Chile: Erdbebenopfer wehren sich gegen das Vergessen

Mittwoch, Mai 19th, 2010

“Quake Survivors Don’t Want to Be Forgotten

By Daniela Estrada

SANTIAGO, May 18, 2010 (IPS) – “The situation is critical,” said activist Iván Salazar, referring to the slow progress in providing emergency housing to people left homeless in his native Cauquenes, one of the Chilean towns hit hardest by the devastating Feb. 27 earthquake.

“If Cauquenes was in the Santiago metropolitan region, the problem would practically be solved by now,” Salazar, who belongs to a group of people from that town, Cauqueninos Unidos, that is planning a demonstration Thursday in downtown Santiago along with other organisations, told IPS.

“The places reached by the media have received aid, which is why we decided to hold a protest outside the seat of government,” said Salazar, who lives in the capital but travels regularly to visit his family in Cauquenes.

His home town in the region of Maule, 350 km south of Santiago, was one of the hardest hit by the 8.8-magnitude earthquake that rocked six regions in central Chile and unleashed a tsunami that wiped away entire fishing villages.

According to the most recent government report, released May 15, 521 people were killed by the quake and tsunami.

“The help has been slow to arrive, overly centralised and top-down,” Salazar complained. “We haven’t seen much government support for grassroots and citizens’ groups. Sports clubs, cultural centres, local residents’ organisations haven’t been called on to work with the authorities. Organised civil society has not been actively participating. That has slowed things down.”

Not only people in Cauquenes are protesting the slow pace of aid. On May 12, a woman in Penco, in the region of Bíobío, 500 km south of the capital, partially burned down the temporary house she was given, to protest its poor quality.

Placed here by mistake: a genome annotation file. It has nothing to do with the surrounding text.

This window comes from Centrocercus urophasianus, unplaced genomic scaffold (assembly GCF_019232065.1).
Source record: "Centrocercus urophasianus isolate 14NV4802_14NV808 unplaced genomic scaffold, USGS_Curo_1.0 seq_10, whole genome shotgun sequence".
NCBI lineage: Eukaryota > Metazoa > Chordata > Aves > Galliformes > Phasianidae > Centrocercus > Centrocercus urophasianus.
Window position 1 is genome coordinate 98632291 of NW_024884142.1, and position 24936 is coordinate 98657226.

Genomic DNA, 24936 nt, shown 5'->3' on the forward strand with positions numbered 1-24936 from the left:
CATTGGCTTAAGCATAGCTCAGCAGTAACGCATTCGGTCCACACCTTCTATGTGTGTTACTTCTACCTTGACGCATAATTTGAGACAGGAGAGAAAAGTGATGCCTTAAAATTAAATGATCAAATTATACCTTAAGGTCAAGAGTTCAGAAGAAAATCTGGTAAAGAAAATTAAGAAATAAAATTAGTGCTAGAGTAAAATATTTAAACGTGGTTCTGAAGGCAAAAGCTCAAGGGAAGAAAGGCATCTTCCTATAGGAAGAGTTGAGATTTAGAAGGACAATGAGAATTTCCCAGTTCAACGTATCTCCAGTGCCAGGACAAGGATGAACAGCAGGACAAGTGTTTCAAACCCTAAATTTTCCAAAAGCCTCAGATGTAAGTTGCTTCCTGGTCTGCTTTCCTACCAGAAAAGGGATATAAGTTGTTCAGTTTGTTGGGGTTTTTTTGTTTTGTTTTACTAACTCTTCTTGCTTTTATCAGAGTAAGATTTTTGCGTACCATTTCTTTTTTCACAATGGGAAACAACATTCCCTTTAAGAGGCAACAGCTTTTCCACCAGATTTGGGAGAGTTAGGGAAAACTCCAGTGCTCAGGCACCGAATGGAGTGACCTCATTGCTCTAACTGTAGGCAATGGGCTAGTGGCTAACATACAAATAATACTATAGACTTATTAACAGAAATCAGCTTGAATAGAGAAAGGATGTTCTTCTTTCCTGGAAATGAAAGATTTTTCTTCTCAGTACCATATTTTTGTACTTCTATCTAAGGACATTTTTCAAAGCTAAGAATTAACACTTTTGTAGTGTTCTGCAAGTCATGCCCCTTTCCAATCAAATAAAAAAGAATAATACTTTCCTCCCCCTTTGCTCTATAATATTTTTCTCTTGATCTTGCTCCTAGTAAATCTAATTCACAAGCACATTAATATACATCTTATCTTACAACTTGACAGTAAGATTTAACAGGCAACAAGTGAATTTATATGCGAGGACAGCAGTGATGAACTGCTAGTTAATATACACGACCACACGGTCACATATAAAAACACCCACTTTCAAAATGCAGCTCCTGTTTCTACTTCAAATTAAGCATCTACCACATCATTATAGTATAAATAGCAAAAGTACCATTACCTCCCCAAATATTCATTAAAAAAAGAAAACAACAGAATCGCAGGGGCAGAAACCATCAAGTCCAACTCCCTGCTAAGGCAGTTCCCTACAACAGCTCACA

But the government of right-wing President Sebastián Piñera, who took office on Mar. 11, announced Monday that it had already reached the goal of delivering 40,000 emergency housing units, before the Jun. 11 target date, while it reiterated the promise to continue working to provide permanent solutions for the families left homeless.

Half of the small, wooden temporary houses were built by A Roof for Chile, a non-profit organisation founded by Jesuit priest Felipe Berríos in 1997 that was granted 27 million dollars collected in the “Chile Helps Chile” Telethon held in early March.

The government, which estimates that some 400,000 homes were destroyed or badly damaged throughout this country of 17 million people, is carrying out programmes like Manos a la Obra (Hands to Work), Aldea (Village) and Impermeabilidad (Waterproofing).

The first programme, which has a budget of 15 million dollars, purchases building materials for reconstruction in the 239 districts hit by the quake, of a total of 345 districts in the country.

The second brings electric power to the emergency homes, as well as street lighting, community bathrooms, perimeter fencing, gravel streets and social centres to the temporary new “aldeas” or villages.

In the central regions of Valparaíso and Bíobío, 77 emergency communities have been built for more than 3,400 families.

The third programme provides waterproofing for the houses by covering them with polyethylene sheeting.

But Father Berríos, who announced Monday that he was leaving A Roof for Chile to get involved in humanitarian work in Africa, said he feared there would be social unrest because those left homeless by the quake have gradually been forgotten and the problem has faded from the headlines — a view that has been expressed by other critics as well.

There is also concern that the low-cost temporary homes will become permanent housing.

“The emergency is not over,” Rodrigo Jordan, head of the Fundación Superación de la Pobreza (Foundation to Overcome Poverty), a non-governmental institution that receives financing from the state, told IPS.

The Foundation, along with the Catholic Church’s Caritas Chile, launched the campaign “Por un Chile entero”, which is collecting money until Jun. 4 for 1,500 families in six towns in dire need of assistance: La Estrella, Marchihue, Constitución, Pencahue, Quirihue and Curanilahue.

“The campaign is aimed at making sure people don’t forget about the people left homeless by the earthquake,” especially since things are practically back to normal in the capital, for example, Jordan explained.

He sees the protests as a reflection of “a desperate situation because the families not only lost their material belongings but also their chances for a future,” given the loss of thousands of sources of jobs.

In Constitución, he said, post-quake unemployment is estimated at 40 percent.

“The earthquake and tsunami not only destroyed the homes and belongings of thousands of Chileans, but also plunged them into poverty. When you visit the emergency camps or ‘villages’, you see that the families are poorer than they were before,” Jordan said.

“The public apparatus has been overwhelmed by the magnitude of the catastrophe,” Salazar said. “The problem is not a lack of will, but that the government institutions haven’t asked for help or opened up to other organisations to work with them to make the response more timely, agile and appropriate.” (END)”

(Quelle: Inter Press Service.)